Sunday, 9 June 2013

Parse XML from shell scripts

As part of the crouton/chroagh project, I wanted to be able parse D-bus configuration file, to figure out what user account the system D-bus runs under.

The configuration file looks like this:
# /etc/dbus-1/system.conf
<!DOCTYPE busconfig PUBLIC "-//freedesktop//DTD D-Bus Bus Configuration 1.0//EN"
 "http://www.freedesktop.org/standards/dbus/1.0/busconfig.dtd">
<busconfig>

  <!-- Our well-known bus type, do not change this -->
  <type>system</type>

  <!-- Run as special user -->
  <user>dbus</user>

  <!-- Fork into daemon mode -->
  <fork/>
.....
</busconfig>

Yes, that's XML. And normally, XML and shell scripts are not exactly good friends...

What we want to be able to do here is to fetch the content of the user tag.

Solution 1 - sed

Well, that's without doubt the easiest:
sed -n 's|.*<user>\(.*\)</user>|\1|p' /etc/dbus-1/system.conf
Problem is that the is no guarantee that there would be no other user tag[1], in other parts of the file, and, who knows, the tag might be commented out. We also do not handle "misplaced" newlines in the file...

[1] Actually, there is no other user tag, according to the dtd file, but not necessarily in a general case... And well, this post is boring if I stop here, right?

Solution 2a - xmllint

A more proper and generic solution, making use of the xmllint parser:
echo "cat /busconfig/user/text()" | xmllint --shell /etc/dbus-1/system.conf
Problem is, xmllint is not really script-friendly, and outputs some garbage along with the desired output.
$ echo "cat /busconfig/user/text()" | xmllint --shell /etc/dbus-1/system.conf
/ > cat /busconfig/user/text()
 -------
dbus
/ > $
In my case, I know how a valid username looks like, so I just pipe the output through grep '^[a-z][-a-z0-9_]*$', and that's the solution that is used in my code. Also, xmllint is installed by default on Chrome OS, so that's good enough for me.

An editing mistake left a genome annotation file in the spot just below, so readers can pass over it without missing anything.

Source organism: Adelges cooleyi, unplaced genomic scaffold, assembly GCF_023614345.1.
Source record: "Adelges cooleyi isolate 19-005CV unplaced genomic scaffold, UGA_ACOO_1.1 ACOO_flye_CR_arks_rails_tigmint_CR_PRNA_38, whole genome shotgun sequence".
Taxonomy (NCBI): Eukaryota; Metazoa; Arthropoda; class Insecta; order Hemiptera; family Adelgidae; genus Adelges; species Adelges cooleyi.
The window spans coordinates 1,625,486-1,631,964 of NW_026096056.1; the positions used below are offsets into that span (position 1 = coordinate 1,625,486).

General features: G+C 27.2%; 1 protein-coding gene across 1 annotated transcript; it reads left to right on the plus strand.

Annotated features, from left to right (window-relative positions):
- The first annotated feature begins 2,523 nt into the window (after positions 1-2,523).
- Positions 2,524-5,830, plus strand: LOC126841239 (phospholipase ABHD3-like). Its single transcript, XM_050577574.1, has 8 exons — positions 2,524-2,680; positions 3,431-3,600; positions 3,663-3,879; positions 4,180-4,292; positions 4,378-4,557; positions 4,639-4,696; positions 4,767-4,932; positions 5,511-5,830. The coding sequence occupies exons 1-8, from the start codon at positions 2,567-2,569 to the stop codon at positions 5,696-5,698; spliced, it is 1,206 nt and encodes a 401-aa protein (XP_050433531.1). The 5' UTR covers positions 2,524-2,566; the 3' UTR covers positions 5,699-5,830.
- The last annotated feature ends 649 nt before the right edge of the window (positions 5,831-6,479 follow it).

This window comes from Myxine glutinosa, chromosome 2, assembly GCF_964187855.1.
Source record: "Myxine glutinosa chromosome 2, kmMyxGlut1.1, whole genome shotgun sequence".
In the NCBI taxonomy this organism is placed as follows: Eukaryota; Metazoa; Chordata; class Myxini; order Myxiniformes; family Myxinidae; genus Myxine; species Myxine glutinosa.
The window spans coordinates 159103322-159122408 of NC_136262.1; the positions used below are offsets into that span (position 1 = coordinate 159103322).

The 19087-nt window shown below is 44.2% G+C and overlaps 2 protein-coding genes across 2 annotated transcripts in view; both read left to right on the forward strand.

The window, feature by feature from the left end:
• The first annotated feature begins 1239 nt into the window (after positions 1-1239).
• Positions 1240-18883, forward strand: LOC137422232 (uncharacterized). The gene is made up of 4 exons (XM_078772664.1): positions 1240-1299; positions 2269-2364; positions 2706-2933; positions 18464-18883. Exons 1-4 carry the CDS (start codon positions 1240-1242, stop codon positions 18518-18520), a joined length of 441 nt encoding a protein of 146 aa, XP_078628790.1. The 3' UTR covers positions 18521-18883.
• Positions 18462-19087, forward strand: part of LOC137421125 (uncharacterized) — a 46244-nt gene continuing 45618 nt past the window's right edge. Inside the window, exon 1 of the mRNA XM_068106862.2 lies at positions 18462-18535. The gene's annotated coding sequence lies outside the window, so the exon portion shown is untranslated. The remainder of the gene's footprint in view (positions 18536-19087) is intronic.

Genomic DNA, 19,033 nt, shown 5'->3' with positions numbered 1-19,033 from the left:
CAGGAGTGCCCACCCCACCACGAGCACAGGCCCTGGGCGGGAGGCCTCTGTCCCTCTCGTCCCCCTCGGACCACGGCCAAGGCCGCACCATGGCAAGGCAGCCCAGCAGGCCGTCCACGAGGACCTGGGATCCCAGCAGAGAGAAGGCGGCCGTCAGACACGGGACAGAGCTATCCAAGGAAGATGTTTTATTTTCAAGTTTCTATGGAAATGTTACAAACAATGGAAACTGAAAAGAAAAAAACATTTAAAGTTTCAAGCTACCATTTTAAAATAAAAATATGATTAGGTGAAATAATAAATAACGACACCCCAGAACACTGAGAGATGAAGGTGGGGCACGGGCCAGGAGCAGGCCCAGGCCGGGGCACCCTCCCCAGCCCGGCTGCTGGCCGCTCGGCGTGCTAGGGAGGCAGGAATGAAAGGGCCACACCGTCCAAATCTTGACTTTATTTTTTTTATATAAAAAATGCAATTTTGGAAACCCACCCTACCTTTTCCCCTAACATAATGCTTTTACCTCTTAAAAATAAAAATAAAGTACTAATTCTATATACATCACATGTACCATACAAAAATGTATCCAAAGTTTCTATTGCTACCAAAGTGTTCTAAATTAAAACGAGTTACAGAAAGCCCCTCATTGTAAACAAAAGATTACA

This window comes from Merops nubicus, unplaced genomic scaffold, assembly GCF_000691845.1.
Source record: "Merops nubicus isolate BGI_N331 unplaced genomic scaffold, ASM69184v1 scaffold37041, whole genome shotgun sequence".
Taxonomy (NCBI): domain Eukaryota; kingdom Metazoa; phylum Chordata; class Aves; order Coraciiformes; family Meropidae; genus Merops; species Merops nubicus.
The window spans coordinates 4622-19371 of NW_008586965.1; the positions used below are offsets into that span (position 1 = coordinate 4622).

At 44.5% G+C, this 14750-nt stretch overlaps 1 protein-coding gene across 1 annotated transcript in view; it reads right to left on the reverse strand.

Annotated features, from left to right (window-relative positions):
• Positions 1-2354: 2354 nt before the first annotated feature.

Solution 2b - xmllint and write

An improved version would be:
echo "cd //busconfig/user/text()
     write tmp" | xmllint --shell /etc/dbus-1/system.conf
cat tmp
This is cleaner, as the full text of the tag is written to a file, but this requires an intermediate file, so, maybe not that nice...

Solution 2c - xmllint, write, and fd/3

Maybe an even nicer one, assuming /dev/fd exists (as it does on recent Linux distributions):
exec 3>/dev/null
echo "cd //busconfig/user/text()
     write /dev/fd/3" | xmllint --shell /etc/dbus-1/system.conf 3>&1 1>/dev/null 2>/dev/null
exec 3<&-
No temporary file!

Solution 3 - xsltproc

Finally, the most powerful version, using XSLT:
xsltproc - /etc/dbus-1/system.conf <<END
<?xml version="1.0" encoding="utf-8"?>
<xsl:stylesheet version="1.0" xmlns:xsl="http://www.w3.org/1999/XSL/Transform">
<xsl:output method="text" encoding="utf-8" />
<xsl:template match="/"><xsl:value-of select="/busconfig/user"/></xsl:template>
</xsl:stylesheet>
END
That's as good as it gets, and you could easily do much more complicated things with XSLT. But, that's a bit overkill for our purpose (and xsltproc is not installed in Chrome OS).